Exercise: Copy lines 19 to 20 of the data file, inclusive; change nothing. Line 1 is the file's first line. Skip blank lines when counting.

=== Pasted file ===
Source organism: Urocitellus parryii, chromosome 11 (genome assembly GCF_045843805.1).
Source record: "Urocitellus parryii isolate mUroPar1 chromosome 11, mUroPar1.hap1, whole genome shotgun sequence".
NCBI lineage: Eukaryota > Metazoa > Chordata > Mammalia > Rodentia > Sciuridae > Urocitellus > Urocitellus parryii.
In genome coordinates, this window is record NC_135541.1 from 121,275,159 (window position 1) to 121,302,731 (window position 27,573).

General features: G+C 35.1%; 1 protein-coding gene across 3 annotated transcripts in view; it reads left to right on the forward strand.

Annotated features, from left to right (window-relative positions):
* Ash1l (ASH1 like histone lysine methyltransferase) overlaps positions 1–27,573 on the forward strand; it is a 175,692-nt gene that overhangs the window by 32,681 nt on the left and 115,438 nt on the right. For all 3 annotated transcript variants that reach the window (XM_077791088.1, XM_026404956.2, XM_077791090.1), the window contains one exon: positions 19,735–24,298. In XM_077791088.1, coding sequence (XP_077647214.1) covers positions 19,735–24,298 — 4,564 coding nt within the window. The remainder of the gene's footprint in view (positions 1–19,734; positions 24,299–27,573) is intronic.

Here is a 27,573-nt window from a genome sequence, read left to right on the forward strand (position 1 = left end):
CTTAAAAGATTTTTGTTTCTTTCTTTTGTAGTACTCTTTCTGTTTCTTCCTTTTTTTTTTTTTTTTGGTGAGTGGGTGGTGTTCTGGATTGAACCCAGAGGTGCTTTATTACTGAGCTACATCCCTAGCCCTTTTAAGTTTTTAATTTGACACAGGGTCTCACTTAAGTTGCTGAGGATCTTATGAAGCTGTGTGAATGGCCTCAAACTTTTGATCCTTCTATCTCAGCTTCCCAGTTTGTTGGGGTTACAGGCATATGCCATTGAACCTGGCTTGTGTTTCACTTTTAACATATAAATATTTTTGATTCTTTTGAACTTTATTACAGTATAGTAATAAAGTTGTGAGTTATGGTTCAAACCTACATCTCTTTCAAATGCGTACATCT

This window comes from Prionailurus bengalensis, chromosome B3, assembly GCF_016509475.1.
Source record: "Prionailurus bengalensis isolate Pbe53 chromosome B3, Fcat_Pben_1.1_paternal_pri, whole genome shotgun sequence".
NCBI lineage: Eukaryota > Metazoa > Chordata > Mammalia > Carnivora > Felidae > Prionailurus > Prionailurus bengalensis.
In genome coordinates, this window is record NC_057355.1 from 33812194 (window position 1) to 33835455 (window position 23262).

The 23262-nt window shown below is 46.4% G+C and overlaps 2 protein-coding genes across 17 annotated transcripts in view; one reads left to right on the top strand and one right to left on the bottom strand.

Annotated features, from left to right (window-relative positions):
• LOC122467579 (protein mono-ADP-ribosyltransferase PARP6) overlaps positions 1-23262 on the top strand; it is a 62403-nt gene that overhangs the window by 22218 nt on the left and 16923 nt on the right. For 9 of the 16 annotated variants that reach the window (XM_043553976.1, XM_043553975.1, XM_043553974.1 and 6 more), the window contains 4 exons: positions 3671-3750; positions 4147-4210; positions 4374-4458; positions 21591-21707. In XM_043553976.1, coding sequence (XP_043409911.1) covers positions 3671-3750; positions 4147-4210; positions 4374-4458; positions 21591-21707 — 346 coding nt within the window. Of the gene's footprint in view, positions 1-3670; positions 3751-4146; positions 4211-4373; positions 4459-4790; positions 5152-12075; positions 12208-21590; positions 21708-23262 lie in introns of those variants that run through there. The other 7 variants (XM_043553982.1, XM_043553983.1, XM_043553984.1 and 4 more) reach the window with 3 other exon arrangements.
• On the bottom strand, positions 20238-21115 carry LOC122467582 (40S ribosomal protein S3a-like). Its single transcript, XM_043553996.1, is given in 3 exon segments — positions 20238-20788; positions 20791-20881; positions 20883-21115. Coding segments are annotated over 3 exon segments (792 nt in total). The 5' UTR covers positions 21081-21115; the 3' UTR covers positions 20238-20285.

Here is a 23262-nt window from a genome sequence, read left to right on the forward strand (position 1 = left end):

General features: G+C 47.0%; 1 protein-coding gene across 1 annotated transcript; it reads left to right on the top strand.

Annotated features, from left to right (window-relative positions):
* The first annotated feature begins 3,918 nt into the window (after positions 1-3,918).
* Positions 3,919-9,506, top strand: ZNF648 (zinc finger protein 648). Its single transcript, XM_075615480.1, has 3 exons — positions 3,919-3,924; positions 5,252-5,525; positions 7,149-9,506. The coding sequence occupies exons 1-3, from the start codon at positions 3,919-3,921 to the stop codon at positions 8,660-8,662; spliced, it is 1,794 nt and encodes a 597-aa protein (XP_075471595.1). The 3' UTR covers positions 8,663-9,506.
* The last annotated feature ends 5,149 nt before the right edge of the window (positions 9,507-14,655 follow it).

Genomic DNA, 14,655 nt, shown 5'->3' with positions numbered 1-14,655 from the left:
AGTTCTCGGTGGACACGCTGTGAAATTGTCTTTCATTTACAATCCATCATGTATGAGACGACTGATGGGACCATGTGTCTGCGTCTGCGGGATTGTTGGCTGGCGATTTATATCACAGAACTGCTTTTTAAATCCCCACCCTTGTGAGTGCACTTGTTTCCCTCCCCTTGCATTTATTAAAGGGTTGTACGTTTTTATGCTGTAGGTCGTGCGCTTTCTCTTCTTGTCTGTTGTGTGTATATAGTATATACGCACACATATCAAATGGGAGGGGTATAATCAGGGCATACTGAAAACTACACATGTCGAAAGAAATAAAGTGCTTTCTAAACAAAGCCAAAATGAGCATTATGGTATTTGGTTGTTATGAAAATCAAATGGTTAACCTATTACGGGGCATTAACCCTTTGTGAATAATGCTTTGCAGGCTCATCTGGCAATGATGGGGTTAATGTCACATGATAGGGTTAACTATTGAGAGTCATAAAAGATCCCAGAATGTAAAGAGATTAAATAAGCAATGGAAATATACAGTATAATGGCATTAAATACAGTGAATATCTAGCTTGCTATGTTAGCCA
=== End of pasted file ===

General features: G+C 47.0%; 1 protein-coding gene across 1 annotated transcript; it reads left to right on the top strand.

Annotated features, from left to right (window-relative positions):